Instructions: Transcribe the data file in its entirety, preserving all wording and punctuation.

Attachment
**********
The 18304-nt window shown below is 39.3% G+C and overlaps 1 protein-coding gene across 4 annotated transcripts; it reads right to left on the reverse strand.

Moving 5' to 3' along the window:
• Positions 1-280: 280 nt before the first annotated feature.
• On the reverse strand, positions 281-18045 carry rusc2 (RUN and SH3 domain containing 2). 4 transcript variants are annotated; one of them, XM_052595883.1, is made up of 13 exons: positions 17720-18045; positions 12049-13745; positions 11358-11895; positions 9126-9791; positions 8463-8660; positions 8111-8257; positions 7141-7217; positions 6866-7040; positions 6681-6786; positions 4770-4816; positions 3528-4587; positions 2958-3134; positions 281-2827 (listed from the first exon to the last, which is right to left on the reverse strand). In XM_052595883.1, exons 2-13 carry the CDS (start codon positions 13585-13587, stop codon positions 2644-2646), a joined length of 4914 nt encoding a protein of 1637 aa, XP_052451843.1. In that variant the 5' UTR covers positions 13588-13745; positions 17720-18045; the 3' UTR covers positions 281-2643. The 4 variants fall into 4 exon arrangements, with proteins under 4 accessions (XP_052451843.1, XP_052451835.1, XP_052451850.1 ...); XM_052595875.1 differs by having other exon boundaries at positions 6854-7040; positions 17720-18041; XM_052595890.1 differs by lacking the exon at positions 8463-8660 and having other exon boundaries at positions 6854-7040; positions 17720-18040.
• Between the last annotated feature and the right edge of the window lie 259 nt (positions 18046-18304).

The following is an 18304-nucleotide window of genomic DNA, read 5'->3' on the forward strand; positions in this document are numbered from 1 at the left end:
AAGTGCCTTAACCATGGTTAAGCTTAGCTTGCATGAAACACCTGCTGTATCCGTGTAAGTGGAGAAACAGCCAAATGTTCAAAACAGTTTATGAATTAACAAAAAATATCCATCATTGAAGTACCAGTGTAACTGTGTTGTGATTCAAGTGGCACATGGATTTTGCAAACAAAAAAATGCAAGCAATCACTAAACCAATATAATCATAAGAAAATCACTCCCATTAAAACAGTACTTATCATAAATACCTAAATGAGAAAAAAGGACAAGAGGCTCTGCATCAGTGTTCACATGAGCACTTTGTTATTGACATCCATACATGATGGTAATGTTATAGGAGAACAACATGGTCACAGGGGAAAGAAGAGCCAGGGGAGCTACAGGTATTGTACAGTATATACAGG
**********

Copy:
The 18304-nt window shown below is 39.3% G+C and overlaps 1 protein-coding gene across 4 annotated transcripts; it reads right to left on the reverse strand.

Moving 5' to 3' along the window:
• Positions 1-280: 280 nt before the first annotated feature.
• On the reverse strand, positions 281-18045 carry rusc2 (RUN and SH3 domain containing 2). 4 transcript variants are annotated; one of them, XM_052595883.1, is made up of 13 exons: positions 17720-18045; positions 12049-13745; positions 11358-11895; positions 9126-9791; positions 8463-8660; positions 8111-8257; positions 7141-7217; positions 6866-7040; positions 6681-6786; positions 4770-4816; positions 3528-4587; positions 2958-3134; positions 281-2827 (listed from the first exon to the last, which is right to left on the reverse strand). In XM_052595883.1, exons 2-13 carry the CDS (start codon positions 13585-13587, stop codon positions 2644-2646), a joined length of 4914 nt encoding a protein of 1637 aa, XP_052451843.1. In that variant the 5' UTR covers positions 13588-13745; positions 17720-18045; the 3' UTR covers positions 281-2643. The 4 variants fall into 4 exon arrangements, with proteins under 4 accessions (XP_052451843.1, XP_052451835.1, XP_052451850.1 ...); XM_052595875.1 differs by having other exon boundaries at positions 6854-7040; positions 17720-18041; XM_052595890.1 differs by lacking the exon at positions 8463-8660 and having other exon boundaries at positions 6854-7040; positions 17720-18040.
• Between the last annotated feature and the right edge of the window lie 259 nt (positions 18046-18304).

The following is an 18304-nucleotide window of genomic DNA, read 5'->3' on the forward strand; positions in this document are numbered from 1 at the left end:
AAGTGCCTTAACCATGGTTAAGCTTAGCTTGCATGAAACACCTGCTGTATCCGTGTAAGTGGAGAAACAGCCAAATGTTCAAAACAGTTTATGAATTAACAAAAAATATCCATCATTGAAGTACCAGTGTAACTGTGTTGTGATTCAAGTGGCACATGGATTTTGCAAACAAAAAAATGCAAGCAATCACTAAACCAATATAATCATAAGAAAATCACTCCCATTAAAACAGTACTTATCATAAATACCTAAATGAGAAAAAAGGACAAGAGGCTCTGCATCAGTGTTCACATGAGCACTTTGTTATTGACATCCATACATGATGGTAATGTTATAGGAGAACAACATGGTCACAGGGGAAAGAAGAGCCAGGGGAGCTACAGGTATTGTACAGTATATACAGG